I’ve worked with many different organizations. I was at a two-year college for several years. I worked and retired from an elite master’s degree program at Johns Hopkins School of International Studies here in Washington, DC. I worked with the YMCA of the United States pioneering an international student service. I spent seven years working with a nonprofit that was founded close to the time The Experiment in International Living was founded. It was called the Lisle Fellowship. The founders of that intercultural program knew [Experiment founder] Donald Watt and his wife in the ’30s. I had a Fulbright in the ’80s to Japan. So, it’s a lot of different concentric circles.

My circle of career and life experiences now is expansive, but if I had to put something in the core of a Venn diagram, I would put SIT right there in the center.

My circle of career and life experiences now is expansive, but if I had to put something in the core of a Ven diagram, I would put SIT right there in the center. All the energy really flowed out of my decision to go into that program.

How would you describe the field of international education today? What does it encompass?

I would say that the field of international education helps undergraduates understand what globalization is about and what internationalization of their campus means for them. That could be having an internship abroad, a study abroad experience, a service experience abroad. It means working with international students who are studying in the U.S. or sending scholars abroad. It means educating faculty on the benefits of leading groups abroad and how to integrate that experience in their curricular  structure, no matter what their discipline is. So, it’s a myriad of opportunities. I’ve been largely focused on developing programs to get U.S. students to leave the country and have substantial, purposeful cross-cultural experiences.

I’ve read that universities are investing less in international education writ large than they have in the past. Is that your impression?

Yes and no. Since March 2020, with the outbreak of the pandemic, that shrinkage has definitely happened, and it’s happened at the most vulnerable higher ed institutions in particular—institutions that maybe have one person leading a study abroad office on their campus, or a couple of faculty that have programs to take students abroad. Those institutions don’t have the fiscal resources to have a very elaborate set of opportunities for their students, as opposed to big state systems and big campuses with a lot of resources that have been more modestly affected by covid. But there’s hardly an institution that didn’t have some critical strategic change occur when covid came on their campus.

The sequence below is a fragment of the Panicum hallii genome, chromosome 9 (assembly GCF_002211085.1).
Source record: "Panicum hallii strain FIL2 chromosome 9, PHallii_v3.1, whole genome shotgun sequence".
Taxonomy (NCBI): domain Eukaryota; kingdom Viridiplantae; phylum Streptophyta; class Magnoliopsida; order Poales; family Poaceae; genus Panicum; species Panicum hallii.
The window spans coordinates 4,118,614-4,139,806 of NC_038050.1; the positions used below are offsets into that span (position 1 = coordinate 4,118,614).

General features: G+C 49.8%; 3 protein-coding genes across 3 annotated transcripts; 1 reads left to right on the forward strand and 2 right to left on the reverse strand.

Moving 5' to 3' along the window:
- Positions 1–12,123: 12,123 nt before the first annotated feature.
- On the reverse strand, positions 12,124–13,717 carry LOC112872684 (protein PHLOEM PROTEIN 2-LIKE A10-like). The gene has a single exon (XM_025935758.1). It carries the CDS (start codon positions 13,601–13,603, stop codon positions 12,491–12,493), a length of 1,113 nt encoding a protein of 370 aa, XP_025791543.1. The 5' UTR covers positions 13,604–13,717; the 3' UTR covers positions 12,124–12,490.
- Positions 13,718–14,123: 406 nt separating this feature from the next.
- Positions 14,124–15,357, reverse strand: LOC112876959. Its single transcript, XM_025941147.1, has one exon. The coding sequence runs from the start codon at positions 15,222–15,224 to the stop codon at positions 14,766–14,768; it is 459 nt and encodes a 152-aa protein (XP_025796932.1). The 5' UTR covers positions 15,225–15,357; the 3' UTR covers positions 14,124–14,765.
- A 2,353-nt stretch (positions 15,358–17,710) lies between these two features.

In 2021, a group of us within NAFSA were concerned about the shift in employability within the profession itself with all these very sharp and immediate layoffs. We offered support for those who were in career transition at that time, and we monitored all the publicly announced layoffs to try to keep track of where they were.

In the past year, job postings have re-emerged. It’s hard to say how much they’ve increased. There’s no one I know who has accurately been able to track this in terms of understanding true impact, which includes people who decided on their own to leave higher education work, international education or otherwise.

As the field rebuilds is it building in a different way? Trends show the U.S. study abroad market is growing in Europe and in English-speaking countries but not so much in other parts of the world. How do you build back interest in those locations?

I think it will take three to five years for the field to rebound in terms of rejuvenating offices, having the staff to advise students and work with faculty, working with faculty to re-engage with the issue of internationalization on their campus. It’s not going to be an easy road.

... there will be a more diverse pool of young professionals entering this field than we’ve ever seen before.

But one of the positive things that I think is going to happen is that the diversity on campuses that everyone knows has taken place means there will be a more diverse pool of young professionals entering this field than we’ve ever seen before. So, that growing diversity of the professional class of international educators gives me optimism that they will have an impact on attracting a more diverse undergraduate population based on their own life experience. That, I hope, will have a dramatic impact, even if it takes time to emerge.